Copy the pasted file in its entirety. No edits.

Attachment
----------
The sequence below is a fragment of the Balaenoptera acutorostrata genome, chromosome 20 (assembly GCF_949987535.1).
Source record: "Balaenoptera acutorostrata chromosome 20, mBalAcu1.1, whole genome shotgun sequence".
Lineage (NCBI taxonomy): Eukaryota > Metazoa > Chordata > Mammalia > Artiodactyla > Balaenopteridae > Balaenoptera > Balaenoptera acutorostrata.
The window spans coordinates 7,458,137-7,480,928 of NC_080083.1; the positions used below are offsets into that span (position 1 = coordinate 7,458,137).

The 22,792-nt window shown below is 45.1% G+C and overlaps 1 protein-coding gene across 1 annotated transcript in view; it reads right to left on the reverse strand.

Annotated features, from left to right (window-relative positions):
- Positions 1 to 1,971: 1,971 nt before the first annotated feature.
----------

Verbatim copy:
The sequence below is a fragment of the Balaenoptera acutorostrata genome, chromosome 20 (assembly GCF_949987535.1).
Source record: "Balaenoptera acutorostrata chromosome 20, mBalAcu1.1, whole genome shotgun sequence".
Lineage (NCBI taxonomy): Eukaryota > Metazoa > Chordata > Mammalia > Artiodactyla > Balaenopteridae > Balaenoptera > Balaenoptera acutorostrata.
The window spans coordinates 7,458,137-7,480,928 of NC_080083.1; the positions used below are offsets into that span (position 1 = coordinate 7,458,137).

The 22,792-nt window shown below is 45.1% G+C and overlaps 1 protein-coding gene across 1 annotated transcript in view; it reads right to left on the reverse strand.

Annotated features, from left to right (window-relative positions):
- Positions 1 to 1,971: 1,971 nt before the first annotated feature.